(Erigeron pulchellus; E. bellifolium of Gray) Thistle family

Flower-heads - Composite, daisy-like, 1 to 1/2 in. across; the

outer circle of about 50 pale bluish-violet ray florets; the disk

florets greenish yellow. Stem: Simple, erect, hairy, juicy,

flexible, from 10 in. to 2 ft. high, producing runners and

offsets from base. Leaves: Spatulate, in a flat tuft about the

root; stem leaves narrow, more acute, seated, or partly clasping.

Preferred Habitat - Moist ground, hills, banks, grassy fields.

Flowering Season - April-June.

Distribution - United States and Canada, east of the Mississippi.

Like an aster blooming long before its season, Robin's plantain

wears a finely cut lavender fringe around a yellow disk of minute

florets; but one of the first, not the last, in the long

procession of composites has appeared when we see gay companies

of these flowers nodding their heads above the grass in the

spring breezes as if they were village gossips.

Doubtless it was the necessity for attracting insects which led

the Robin's plantain and other composites to group a quantity of

minute florets, each one of which was once an independent,

detached blossom, into a common head. In union there is strength.

Each floret still contains, however, its own tiny drop of nectar,

its own stamens, its own pistil connected with embryonic seed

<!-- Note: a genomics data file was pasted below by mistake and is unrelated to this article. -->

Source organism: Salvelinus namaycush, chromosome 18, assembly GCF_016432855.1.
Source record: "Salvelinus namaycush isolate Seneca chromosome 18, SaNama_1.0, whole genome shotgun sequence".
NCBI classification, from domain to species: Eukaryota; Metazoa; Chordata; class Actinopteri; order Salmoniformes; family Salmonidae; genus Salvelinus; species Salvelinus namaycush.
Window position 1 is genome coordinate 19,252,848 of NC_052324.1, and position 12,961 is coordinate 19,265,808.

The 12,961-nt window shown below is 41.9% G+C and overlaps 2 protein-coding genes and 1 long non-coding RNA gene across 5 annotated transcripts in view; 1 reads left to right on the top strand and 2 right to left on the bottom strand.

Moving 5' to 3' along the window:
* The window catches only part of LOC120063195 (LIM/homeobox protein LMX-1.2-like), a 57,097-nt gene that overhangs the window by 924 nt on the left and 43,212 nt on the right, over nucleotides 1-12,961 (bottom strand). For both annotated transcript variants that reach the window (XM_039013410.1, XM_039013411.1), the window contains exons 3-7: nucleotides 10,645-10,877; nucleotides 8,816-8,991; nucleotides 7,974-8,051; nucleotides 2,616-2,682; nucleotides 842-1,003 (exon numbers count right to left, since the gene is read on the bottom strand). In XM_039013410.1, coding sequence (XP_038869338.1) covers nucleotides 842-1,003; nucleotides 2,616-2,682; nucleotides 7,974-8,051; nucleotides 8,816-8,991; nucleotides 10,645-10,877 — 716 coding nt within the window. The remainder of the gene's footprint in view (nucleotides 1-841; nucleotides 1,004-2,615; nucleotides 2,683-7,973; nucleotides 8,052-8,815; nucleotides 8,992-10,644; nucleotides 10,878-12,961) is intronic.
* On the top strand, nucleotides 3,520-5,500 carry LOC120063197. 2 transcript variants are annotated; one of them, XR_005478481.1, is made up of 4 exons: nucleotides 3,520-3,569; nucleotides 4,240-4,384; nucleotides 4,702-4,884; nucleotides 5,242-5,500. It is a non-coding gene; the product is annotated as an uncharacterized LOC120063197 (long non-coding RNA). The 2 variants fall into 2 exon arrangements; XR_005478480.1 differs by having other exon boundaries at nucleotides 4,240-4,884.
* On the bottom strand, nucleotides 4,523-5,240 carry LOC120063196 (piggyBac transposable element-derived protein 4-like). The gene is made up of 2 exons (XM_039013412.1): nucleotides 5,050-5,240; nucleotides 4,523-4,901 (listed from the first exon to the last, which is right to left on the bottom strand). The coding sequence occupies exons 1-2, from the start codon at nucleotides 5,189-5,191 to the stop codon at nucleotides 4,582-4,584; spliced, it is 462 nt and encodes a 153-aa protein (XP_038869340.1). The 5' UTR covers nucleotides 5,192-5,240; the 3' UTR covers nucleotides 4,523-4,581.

below; therefore, when an insect alights where he can get the

greatest amount of nectar for the least effort, and turns round

and round to exhaust each nectary, he is sure to dust the pistils

with pollen, and so fertilize an entire flower-head in a trice.

The lavender fringe and the hairy involucre and stem serve the

end of discouraging crawling insects, which cannot transfer

pollen from plant to plant, from pilfering sweets that cannot be

properly paid for. Small wonder that, although the composites

have attained to their socialistic practices at a comparatively

recent day as evolutionists count time, they have become as

individuals and as species the most numerous in the world; the

thistle family, dominant everywhere, containing not less than ten

thousand members.


a smaller edition of Robin's plantain, with a more findely cut

fringe, its reddish-purple ray florets often numbering one

hundred and fifty, may be found in low fields and woods

throughout North America, except in the circumpolar regions.

CUPPLANT INDIANCUP RAGGED CUP ROSINPLANT DAISY FLEABANE SWEET SCABIOUS facebooktwittergoogle_plusredditpinterestlinkedinmail